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For an explanation of the pancreas, please see the description under "What is the pancreas?" in Pancreatic Diseases.

What is pancreatitis?

Pancreatitis is an acute or chronic inflammation of the pancreas. Acute attacks are often characterized by severe abdominal pain that radiates from the upper belly through to the back and can cause effects ranging from mild pancreatic swelling to life-threatening organ failure. Chronic pancreatitis is a progressive condition that results in permanent damage of pancreatic tissue. Recurrent acute attacks can lead to chronic pancreatitis.

The pancreas is a narrow, flat organ located deep in the abdominal cavity, behind the stomach and below the liver. It is composed of exocrine tissues, which make powerful enzymes that help digest fats, proteins, and carbohydrates in the small intestine, and bicarbonate that helps neutralize stomach acids. It also has "islets" of endocrine tissues that produce the hormones insulin and glucagon, vital for the transportation of glucose into the body's cells and for maintaining normal blood levels of glucose.

Normally, most pancreatic digestive enzymes are produced and transported into the duodenum in an inactive form. While the exact mechanisms of pancreatitis are not well understood, it is thought that during pancreatitis attacks these enzymes are prevented or inhibited from reaching the duodenum, become activated while still in the pancreas, and begin to autodigest and destroy the pancreas. They are also released directly into the blood, causing levels that are higher than normal and some secondary effects.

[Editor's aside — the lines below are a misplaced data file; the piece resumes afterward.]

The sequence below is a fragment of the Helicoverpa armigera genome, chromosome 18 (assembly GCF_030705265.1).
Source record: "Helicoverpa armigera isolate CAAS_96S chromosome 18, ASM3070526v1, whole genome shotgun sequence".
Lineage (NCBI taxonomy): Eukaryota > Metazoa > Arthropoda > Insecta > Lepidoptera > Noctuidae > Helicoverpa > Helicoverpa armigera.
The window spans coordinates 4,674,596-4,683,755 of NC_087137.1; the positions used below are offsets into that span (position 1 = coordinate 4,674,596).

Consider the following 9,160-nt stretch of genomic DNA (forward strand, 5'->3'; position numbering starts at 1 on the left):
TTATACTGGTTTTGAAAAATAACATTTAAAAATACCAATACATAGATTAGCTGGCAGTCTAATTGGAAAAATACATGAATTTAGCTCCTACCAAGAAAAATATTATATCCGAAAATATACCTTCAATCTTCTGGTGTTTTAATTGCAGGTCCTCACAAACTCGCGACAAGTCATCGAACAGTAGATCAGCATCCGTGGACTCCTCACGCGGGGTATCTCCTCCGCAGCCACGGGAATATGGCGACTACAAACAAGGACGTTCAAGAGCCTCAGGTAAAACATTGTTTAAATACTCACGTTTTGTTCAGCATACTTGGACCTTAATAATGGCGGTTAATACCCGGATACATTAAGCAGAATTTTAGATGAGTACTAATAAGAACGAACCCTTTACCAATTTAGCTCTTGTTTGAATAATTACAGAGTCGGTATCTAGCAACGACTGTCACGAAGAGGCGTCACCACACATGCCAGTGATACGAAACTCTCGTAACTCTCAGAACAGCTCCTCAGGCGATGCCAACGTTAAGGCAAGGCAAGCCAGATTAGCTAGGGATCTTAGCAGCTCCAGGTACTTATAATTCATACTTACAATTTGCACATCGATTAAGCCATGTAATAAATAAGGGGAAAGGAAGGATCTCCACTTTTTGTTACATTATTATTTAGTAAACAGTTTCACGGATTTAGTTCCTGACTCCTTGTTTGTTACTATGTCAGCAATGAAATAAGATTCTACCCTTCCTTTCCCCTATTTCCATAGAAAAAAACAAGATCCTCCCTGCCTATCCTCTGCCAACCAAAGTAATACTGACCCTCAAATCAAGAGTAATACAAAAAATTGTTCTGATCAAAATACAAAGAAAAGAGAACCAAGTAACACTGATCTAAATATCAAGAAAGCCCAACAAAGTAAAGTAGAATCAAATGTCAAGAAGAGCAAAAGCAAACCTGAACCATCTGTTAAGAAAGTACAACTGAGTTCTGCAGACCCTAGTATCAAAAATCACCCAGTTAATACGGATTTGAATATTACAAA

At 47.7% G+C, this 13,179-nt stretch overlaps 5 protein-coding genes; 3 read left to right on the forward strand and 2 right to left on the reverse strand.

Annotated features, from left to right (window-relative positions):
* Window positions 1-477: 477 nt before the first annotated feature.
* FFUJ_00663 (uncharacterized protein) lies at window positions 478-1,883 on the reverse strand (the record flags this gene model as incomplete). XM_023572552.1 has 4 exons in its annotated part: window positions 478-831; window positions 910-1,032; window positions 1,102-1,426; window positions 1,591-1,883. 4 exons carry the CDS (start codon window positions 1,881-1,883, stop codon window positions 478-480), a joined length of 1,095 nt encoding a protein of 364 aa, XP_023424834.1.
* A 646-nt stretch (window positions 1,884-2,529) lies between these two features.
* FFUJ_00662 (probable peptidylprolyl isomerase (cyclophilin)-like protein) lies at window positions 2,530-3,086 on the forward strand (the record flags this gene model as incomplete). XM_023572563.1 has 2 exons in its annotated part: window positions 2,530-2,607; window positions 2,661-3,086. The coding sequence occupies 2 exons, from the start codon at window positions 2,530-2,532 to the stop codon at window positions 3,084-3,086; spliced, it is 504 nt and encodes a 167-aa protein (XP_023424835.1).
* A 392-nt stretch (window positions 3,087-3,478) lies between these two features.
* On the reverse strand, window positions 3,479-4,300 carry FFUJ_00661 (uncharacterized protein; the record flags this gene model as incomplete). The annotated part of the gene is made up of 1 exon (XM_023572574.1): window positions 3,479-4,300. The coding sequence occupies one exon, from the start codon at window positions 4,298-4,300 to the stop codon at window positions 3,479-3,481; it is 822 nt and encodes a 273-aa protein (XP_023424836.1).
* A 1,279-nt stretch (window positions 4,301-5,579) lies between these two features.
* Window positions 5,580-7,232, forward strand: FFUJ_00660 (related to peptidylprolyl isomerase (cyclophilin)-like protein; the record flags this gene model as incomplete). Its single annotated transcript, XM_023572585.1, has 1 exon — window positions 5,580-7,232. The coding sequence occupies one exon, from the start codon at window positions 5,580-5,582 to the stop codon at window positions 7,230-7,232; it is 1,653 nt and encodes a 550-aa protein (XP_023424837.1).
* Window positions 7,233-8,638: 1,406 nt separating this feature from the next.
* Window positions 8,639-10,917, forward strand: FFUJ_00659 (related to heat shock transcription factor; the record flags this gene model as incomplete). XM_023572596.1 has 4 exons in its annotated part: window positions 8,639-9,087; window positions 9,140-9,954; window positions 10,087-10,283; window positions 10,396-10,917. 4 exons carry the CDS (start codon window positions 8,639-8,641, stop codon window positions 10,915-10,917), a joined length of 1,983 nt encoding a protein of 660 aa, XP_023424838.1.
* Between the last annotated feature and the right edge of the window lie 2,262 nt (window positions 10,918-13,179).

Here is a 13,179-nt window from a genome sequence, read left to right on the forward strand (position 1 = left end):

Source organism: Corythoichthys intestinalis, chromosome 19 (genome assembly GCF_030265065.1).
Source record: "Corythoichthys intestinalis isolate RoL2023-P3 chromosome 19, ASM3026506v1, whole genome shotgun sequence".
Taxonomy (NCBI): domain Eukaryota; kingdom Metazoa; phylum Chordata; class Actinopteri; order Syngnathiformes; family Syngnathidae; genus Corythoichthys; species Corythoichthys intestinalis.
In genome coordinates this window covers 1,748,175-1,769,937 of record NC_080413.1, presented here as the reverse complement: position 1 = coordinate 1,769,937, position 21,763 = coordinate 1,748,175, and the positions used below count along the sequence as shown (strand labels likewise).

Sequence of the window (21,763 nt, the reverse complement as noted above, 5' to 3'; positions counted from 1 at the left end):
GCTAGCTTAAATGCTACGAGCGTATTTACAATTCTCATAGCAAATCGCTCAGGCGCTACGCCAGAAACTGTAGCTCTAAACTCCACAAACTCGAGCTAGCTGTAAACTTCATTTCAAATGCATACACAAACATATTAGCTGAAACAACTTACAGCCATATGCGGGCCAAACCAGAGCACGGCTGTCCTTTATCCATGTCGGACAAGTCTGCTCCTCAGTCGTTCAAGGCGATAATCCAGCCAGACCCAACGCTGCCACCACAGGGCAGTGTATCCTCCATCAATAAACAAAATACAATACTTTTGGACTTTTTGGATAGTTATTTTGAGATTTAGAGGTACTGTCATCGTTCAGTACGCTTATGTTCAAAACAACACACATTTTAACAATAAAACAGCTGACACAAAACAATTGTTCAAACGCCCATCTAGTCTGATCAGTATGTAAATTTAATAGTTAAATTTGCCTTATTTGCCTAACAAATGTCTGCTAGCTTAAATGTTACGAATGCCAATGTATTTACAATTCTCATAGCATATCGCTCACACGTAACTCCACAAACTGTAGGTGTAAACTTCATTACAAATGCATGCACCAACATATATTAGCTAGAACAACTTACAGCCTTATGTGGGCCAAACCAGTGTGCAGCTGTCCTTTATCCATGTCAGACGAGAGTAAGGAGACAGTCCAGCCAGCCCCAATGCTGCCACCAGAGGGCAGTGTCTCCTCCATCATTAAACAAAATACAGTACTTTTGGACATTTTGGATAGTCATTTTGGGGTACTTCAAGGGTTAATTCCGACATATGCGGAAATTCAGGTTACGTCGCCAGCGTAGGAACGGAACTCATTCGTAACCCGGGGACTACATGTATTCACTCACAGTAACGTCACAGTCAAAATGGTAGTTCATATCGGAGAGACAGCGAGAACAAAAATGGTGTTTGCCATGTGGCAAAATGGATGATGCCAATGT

Pancreatitis occurs more frequently in men than in women and is known to be linked to and aggravated by alcoholism and gallbladder disease. In the latter case, this happens because of obstruction of the common duct from the gallbladder and the pancreas into the intestine. Obstruction is most frequently due to gallstones and sometimes to biliary sludge. Alcoholism and gallbladder disease are responsible for about 80% of acute pancreatitis attacks and figure prominently in chronic pancreatitis. Another 10% of the time the cause is idiopathic, and 10% of the time it is due to:

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